Sheltered off the Southern coast of Australia is Tasmania – a vibrant island state packed with unique flora and fauna, history, and a distinctive culture. Lovingly known as “Tassie” by their mainland counterparts, the island features a rich natural ecosystem and a microcosm of charming Australian culture and hospitality. As the state is only an additional hour or two from the usual tourist hubs, a visit to Tasmania works great as a solo destination and a weekend getaway for extended holiday-goers.

Welcome to Tasmania, home to national parks, rugged mountain ranges, and its diverse culmination of UNESCO World Heritage sites.

Skip ahead:
Hobart · Lake St. Clair National Park · Freycinet National Park · Port Arthur
Getting to Tasmania

Hobart: Where History Meets Modernity

Most journeys will begin in Hobart, the country’s second-oldest city after Sydney. Founded in 1804 as a British Penal colony, the city is now a rich fusion of colonial architecture and contemporary culture. First on the list after checking into your hotel, Airbnb, or even campervan site has to be Hobart Harbour. The waterfront has two docks: the Constitution Dock and the Victoria Dock. The former is adjacent to other Hobart landmarks and is primarily used as a marina for pleasurecraft and floating fish punts. Victoria Dock is a working fishing harbour used by commercial fishermen and Antarctic supply craft. While you’re here, indulge in some local fish and chips and watch over the hustle and bustle of the harbours. Those looking for proper restaurants can walk 2 minutes to Elizabeth Street Pier or Hunter Street for an excellent array of eateries.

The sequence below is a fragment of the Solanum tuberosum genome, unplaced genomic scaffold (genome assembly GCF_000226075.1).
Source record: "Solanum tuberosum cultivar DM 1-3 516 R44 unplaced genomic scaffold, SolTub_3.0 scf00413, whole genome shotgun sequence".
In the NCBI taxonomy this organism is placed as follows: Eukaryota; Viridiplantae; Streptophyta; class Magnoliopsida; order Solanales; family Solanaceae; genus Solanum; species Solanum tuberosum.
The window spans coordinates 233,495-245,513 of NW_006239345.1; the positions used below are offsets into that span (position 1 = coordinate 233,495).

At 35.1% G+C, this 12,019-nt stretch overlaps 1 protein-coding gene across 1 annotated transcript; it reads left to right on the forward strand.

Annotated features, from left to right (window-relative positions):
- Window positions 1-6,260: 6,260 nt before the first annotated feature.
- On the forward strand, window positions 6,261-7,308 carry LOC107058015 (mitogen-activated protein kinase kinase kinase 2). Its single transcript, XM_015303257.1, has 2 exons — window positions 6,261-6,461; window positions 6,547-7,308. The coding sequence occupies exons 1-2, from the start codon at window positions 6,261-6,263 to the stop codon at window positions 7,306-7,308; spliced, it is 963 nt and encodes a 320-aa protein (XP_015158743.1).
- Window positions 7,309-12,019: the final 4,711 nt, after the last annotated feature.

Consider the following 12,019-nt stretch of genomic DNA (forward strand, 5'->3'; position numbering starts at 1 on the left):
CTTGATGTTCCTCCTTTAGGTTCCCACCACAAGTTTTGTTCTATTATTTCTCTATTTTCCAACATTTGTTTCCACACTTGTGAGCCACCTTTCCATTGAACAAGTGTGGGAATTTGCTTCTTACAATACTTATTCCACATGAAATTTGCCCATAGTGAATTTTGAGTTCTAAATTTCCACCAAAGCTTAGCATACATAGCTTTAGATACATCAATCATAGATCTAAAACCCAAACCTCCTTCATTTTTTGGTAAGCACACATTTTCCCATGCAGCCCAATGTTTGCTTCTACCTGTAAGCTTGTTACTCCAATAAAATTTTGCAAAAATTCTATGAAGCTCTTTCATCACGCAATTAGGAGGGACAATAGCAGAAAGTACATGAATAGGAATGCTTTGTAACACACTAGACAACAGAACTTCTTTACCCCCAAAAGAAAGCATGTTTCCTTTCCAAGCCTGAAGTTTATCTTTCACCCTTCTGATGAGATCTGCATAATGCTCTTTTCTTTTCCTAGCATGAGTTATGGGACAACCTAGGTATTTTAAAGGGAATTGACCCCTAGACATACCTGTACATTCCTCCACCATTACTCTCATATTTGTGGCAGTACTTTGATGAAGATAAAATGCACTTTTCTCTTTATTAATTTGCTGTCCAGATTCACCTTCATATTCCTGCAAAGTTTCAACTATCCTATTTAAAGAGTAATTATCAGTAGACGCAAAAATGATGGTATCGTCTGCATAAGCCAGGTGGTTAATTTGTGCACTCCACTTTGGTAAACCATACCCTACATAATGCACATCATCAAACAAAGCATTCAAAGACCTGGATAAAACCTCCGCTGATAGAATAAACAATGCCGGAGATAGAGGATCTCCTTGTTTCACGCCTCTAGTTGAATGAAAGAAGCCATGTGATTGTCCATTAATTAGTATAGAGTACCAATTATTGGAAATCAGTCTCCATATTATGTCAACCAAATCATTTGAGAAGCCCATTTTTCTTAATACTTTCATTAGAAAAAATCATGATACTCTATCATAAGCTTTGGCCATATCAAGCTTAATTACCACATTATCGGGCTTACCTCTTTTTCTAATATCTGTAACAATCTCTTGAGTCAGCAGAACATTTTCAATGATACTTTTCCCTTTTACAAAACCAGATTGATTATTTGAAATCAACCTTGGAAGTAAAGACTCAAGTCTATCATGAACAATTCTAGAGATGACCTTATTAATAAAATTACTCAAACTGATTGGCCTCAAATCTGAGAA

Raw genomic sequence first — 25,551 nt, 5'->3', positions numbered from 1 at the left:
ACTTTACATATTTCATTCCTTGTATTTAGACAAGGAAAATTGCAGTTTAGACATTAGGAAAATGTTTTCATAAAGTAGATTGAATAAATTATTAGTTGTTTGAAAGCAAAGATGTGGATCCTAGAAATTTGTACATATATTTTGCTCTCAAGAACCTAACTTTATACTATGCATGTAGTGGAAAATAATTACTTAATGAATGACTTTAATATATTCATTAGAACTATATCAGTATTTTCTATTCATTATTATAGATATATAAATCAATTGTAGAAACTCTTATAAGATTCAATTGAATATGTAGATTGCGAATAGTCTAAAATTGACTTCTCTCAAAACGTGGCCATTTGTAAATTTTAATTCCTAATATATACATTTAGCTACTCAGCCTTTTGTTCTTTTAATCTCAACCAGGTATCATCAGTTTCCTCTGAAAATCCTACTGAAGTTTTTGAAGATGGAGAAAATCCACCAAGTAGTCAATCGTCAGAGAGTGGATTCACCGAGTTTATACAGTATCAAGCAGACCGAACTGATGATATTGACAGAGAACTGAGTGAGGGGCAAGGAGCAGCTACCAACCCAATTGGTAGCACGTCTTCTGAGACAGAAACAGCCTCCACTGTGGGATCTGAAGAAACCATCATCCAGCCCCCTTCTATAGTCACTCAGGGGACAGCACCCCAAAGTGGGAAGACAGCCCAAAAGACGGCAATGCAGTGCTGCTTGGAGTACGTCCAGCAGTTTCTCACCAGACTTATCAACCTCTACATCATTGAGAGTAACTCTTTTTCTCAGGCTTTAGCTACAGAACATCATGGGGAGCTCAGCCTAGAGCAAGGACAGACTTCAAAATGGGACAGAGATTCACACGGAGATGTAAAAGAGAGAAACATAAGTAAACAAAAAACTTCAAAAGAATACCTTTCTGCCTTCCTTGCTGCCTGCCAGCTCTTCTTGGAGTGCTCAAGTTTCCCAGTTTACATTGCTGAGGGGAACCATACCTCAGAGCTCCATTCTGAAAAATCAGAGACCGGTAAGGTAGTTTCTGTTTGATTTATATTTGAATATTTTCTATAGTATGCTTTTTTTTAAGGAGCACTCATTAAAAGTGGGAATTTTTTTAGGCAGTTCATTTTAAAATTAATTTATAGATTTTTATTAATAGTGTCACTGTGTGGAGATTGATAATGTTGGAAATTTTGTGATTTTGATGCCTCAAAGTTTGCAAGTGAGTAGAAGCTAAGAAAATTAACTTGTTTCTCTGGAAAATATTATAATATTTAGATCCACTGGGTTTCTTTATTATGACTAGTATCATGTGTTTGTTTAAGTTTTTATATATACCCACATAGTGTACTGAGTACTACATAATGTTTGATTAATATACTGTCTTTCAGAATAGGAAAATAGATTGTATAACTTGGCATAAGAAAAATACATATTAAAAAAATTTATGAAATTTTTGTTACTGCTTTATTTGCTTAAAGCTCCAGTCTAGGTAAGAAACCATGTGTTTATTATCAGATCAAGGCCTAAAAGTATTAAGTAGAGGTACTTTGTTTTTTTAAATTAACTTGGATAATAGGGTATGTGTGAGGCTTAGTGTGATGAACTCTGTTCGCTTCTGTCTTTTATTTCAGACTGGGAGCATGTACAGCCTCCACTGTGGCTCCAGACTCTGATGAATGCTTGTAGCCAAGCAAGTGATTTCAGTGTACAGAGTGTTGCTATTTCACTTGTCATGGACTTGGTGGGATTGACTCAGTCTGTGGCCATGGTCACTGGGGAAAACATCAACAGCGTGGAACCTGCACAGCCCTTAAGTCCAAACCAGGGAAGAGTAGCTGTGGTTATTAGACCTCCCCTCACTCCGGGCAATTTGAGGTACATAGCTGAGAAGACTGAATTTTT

If you continue Southward, you’ll pass the Parliament House and its gardens but more importantly, you’ll find yourself at Salamanca Place. The street is lined with Georgian-style houses which were originally used as warehouses for the port of Hobart town.  This road is now home to a couple of notable sites: Salamanca Market, Salamanca Arts Centre, and Salamanca Square. The first is one of Australia’s most beloved outdoor markets, with over 300 stall vendors and entertainers making an appearance every Saturday from 8.30 am to 3.00 pm. The Arts Centre is a gorgeous combination of various art galleries, artist studios, theatres, and shops. Lastly, Salamanca Square is a gastronomic hotspot with bakeries, bars, and restaurants.